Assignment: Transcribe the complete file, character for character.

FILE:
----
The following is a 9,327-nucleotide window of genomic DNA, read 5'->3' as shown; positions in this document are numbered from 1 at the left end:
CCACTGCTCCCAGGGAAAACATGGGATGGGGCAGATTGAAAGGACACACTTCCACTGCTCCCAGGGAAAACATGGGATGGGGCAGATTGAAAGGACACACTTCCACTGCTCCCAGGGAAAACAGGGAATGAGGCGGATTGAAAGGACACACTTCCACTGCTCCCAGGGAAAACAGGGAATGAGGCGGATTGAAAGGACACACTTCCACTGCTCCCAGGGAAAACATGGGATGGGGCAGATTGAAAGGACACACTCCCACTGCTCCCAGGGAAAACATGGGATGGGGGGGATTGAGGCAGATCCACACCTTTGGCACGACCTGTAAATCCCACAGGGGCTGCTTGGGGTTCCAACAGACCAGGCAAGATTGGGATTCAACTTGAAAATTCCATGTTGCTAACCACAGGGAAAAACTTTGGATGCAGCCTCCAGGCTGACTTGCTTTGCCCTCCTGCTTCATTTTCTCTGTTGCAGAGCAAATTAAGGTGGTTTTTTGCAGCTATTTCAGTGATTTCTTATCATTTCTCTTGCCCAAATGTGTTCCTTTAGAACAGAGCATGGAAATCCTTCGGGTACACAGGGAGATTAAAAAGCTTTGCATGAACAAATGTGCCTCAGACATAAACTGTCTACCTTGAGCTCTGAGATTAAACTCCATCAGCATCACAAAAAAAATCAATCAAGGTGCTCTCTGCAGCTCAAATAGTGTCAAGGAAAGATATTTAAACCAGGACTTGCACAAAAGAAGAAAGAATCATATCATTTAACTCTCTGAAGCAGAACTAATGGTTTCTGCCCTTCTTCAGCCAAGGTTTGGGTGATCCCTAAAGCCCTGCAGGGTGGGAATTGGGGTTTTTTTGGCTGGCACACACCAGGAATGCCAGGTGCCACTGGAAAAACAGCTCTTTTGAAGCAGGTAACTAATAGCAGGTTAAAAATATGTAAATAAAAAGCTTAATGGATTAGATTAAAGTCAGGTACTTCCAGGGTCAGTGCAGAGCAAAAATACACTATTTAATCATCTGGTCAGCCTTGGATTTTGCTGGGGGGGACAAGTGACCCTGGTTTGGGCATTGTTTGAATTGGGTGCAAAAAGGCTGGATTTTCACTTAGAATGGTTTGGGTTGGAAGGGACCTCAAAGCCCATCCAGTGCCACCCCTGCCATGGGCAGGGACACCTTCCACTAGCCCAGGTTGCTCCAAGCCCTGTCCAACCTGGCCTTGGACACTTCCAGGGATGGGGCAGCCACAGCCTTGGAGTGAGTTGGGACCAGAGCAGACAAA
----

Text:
The following is a 9,327-nucleotide window of genomic DNA, read 5'->3' as shown; positions in this document are numbered from 1 at the left end:
CCACTGCTCCCAGGGAAAACATGGGATGGGGCAGATTGAAAGGACACACTTCCACTGCTCCCAGGGAAAACATGGGATGGGGCAGATTGAAAGGACACACTTCCACTGCTCCCAGGGAAAACAGGGAATGAGGCGGATTGAAAGGACACACTTCCACTGCTCCCAGGGAAAACAGGGAATGAGGCGGATTGAAAGGACACACTTCCACTGCTCCCAGGGAAAACATGGGATGGGGCAGATTGAAAGGACACACTCCCACTGCTCCCAGGGAAAACATGGGATGGGGGGGATTGAGGCAGATCCACACCTTTGGCACGACCTGTAAATCCCACAGGGGCTGCTTGGGGTTCCAACAGACCAGGCAAGATTGGGATTCAACTTGAAAATTCCATGTTGCTAACCACAGGGAAAAACTTTGGATGCAGCCTCCAGGCTGACTTGCTTTGCCCTCCTGCTTCATTTTCTCTGTTGCAGAGCAAATTAAGGTGGTTTTTTGCAGCTATTTCAGTGATTTCTTATCATTTCTCTTGCCCAAATGTGTTCCTTTAGAACAGAGCATGGAAATCCTTCGGGTACACAGGGAGATTAAAAAGCTTTGCATGAACAAATGTGCCTCAGACATAAACTGTCTACCTTGAGCTCTGAGATTAAACTCCATCAGCATCACAAAAAAAATCAATCAAGGTGCTCTCTGCAGCTCAAATAGTGTCAAGGAAAGATATTTAAACCAGGACTTGCACAAAAGAAGAAAGAATCATATCATTTAACTCTCTGAAGCAGAACTAATGGTTTCTGCCCTTCTTCAGCCAAGGTTTGGGTGATCCCTAAAGCCCTGCAGGGTGGGAATTGGGGTTTTTTTGGCTGGCACACACCAGGAATGCCAGGTGCCACTGGAAAAACAGCTCTTTTGAAGCAGGTAACTAATAGCAGGTTAAAAATATGTAAATAAAAAGCTTAATGGATTAGATTAAAGTCAGGTACTTCCAGGGTCAGTGCAGAGCAAAAATACACTATTTAATCATCTGGTCAGCCTTGGATTTTGCTGGGGGGGACAAGTGACCCTGGTTTGGGCATTGTTTGAATTGGGTGCAAAAAGGCTGGATTTTCACTTAGAATGGTTTGGGTTGGAAGGGACCTCAAAGCCCATCCAGTGCCACCCCTGCCATGGGCAGGGACACCTTCCACTAGCCCAGGTTGCTCCAAGCCCTGTCCAACCTGGCCTTGGACACTTCCAGGGATGGGGCAGCCACAGCCTTGGAGTGAGTTGGGACCAGAGCAGACAAA